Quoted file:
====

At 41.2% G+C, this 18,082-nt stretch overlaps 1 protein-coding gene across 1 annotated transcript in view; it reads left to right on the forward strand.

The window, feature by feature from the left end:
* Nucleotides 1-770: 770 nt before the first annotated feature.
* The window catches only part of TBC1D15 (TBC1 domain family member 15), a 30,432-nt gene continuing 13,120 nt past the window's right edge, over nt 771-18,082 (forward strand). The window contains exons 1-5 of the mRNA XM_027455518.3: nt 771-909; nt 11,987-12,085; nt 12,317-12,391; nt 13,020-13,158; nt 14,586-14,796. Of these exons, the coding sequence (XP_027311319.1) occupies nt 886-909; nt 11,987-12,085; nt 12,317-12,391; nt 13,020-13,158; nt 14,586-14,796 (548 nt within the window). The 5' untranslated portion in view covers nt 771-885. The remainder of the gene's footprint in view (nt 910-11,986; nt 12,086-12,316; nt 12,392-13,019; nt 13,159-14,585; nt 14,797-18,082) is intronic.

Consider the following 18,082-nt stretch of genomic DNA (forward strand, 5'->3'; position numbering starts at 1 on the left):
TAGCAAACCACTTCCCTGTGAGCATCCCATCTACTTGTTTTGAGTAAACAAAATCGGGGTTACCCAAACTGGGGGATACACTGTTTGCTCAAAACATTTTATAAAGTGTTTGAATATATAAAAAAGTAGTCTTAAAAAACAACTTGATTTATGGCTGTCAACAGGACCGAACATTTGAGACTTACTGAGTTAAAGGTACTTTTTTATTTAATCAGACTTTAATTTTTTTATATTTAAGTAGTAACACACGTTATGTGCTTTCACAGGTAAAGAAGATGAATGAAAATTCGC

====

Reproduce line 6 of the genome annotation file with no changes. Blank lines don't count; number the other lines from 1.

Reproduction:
TAGCAAACCACTTCCCTGTGAGCATCCCATCTACTTGTTTTGAGTAAACAAAATCGGGGTTACCCAAACTGGGGGATACACTGTTTGCTCAAAACATTTTATAAAGTGTTTGAATATATAAAAAAGTAGTCTTAAAAAACAACTTGATTTATGGCTGTCAACAGGACCGAACATTTGAGACTTACTGAGTTAAAGGTACTTTTTTATTTAATCAGACTTTAATTTTTTTATATTTAAGTAGTAACACACGTTATGTGCTTTCACAGGTAAAGAAGATGAATGAAAATTCGC